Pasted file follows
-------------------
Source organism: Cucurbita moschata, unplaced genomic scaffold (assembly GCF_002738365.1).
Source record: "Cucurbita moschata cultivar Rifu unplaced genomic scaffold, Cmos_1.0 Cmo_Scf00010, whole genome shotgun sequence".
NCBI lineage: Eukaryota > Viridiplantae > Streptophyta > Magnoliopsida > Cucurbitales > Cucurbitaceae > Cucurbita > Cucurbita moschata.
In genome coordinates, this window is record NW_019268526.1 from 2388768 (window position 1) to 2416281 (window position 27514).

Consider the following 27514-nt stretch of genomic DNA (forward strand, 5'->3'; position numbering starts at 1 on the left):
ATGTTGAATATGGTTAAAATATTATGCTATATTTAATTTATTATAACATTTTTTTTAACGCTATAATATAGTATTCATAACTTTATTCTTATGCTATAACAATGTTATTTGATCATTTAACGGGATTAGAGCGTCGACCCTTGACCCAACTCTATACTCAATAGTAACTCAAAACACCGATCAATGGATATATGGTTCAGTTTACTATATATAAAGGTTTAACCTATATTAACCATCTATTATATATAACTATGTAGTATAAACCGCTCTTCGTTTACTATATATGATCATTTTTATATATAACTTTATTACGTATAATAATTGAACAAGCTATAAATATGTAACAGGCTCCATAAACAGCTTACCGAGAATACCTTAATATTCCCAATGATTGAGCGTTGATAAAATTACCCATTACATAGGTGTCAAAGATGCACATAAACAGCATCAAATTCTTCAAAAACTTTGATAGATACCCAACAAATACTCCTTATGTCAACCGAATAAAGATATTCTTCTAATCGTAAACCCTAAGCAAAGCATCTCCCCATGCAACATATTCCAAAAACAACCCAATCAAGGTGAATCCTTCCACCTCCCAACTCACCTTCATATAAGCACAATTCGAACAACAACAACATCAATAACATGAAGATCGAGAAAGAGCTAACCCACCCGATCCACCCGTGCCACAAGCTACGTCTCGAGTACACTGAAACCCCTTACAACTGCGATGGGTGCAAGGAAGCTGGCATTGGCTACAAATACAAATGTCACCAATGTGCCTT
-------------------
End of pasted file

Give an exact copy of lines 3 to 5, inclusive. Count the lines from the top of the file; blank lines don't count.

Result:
NCBI lineage: Eukaryota > Viridiplantae > Streptophyta > Magnoliopsida > Cucurbitales > Cucurbitaceae > Cucurbita > Cucurbita moschata.
In genome coordinates, this window is record NW_019268526.1 from 2388768 (window position 1) to 2416281 (window position 27514).

Consider the following 27514-nt stretch of genomic DNA (forward strand, 5'->3'; position numbering starts at 1 on the left):